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Nicolaus Copernicus

 
 

Nicolaus Copernicus was the first to publish a full-fledged theory that the earth was not the center of the universe (as was the current thought in the 1500's) and that the earth actually revolved around the sun. Copernicus also theorized that the earth rotated on its axis, which accounted for the daily movement of the stars.

Nicolaus Copernicus
Nicolaus Copernicus
 

Since 150 AD to the 1500's, the Ptolemy's theory prevailed that the earth was the flat center of the universe that did not rotate or revolve. This theory was well accepted by both scientific and religious communities. Nicolaus Copernicus did not publish his theory right away but chose to publish De revolutionibus orbium coelestium (On the Revolutions of the Celestial Spheres) near his death in 1543.

It has been reported that Nicolaus Copernicus delayed in publishing his theories for fear of persecution from both the religious and scientific communities. As a modest man, he once stated, "For I am not so enamored of my own opinions that I disregard what others may think of them." One account states that Copernicus published his revolutionary work near his death in 1543, awoke from a stroke-induced coma clutching his opus vitae (life's work) and then died peacefully.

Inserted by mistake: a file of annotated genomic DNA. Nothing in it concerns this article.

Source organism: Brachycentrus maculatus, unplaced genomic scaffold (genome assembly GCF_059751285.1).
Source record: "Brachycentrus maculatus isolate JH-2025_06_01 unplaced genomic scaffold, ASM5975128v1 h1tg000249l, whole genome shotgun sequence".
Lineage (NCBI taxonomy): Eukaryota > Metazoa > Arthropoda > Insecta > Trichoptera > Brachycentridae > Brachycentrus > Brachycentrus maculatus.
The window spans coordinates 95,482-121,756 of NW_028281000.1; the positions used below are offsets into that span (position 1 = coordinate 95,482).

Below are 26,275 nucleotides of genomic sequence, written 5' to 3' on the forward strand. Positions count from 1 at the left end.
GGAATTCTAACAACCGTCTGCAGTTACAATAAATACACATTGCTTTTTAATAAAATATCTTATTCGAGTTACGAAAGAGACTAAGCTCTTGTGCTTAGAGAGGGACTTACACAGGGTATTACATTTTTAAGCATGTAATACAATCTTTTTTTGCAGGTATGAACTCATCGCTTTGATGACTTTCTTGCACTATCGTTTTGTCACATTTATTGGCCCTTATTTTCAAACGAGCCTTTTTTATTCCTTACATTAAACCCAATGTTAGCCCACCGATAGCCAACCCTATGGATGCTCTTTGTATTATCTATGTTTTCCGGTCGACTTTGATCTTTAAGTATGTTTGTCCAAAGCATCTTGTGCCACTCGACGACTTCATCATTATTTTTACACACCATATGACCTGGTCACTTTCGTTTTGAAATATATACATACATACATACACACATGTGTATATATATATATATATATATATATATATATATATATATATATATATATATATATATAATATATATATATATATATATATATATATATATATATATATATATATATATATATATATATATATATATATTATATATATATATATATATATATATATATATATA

Nicolaus Copernicus was truly a Renaissance Man in the original and truest sense of the word. He was a physician, mathematician, astronomer, governor, jurist, diplomat, classical scholar, economist, administrator, and soldier. Nicolaus Copernicus was born on February 19, 1473 in Toru?, Royal Prussia. He Died on May 24, 1543 in Frombork, Poland.

Rumor Has It

Rumor has it that as a Renaissance Man, Nicolaus Copernicus discovered many unique and delightful things and invented the precursors to both the Popeil's Pocket Fisherman and the Ginsu Knives.

Another unsubstantiated, outrageous and ridiculous account states that Nicolaus Copernicus in his leisure time used to like to travel among the Italian hillsides, confront goats and tickle them underneath their chins, saying "Hey, Kiddo, who's yer daddy?"

Written by Kevin Lepton


 

 

 

 

 

 
     

 

 

 

 

 

 

 


 

 


 

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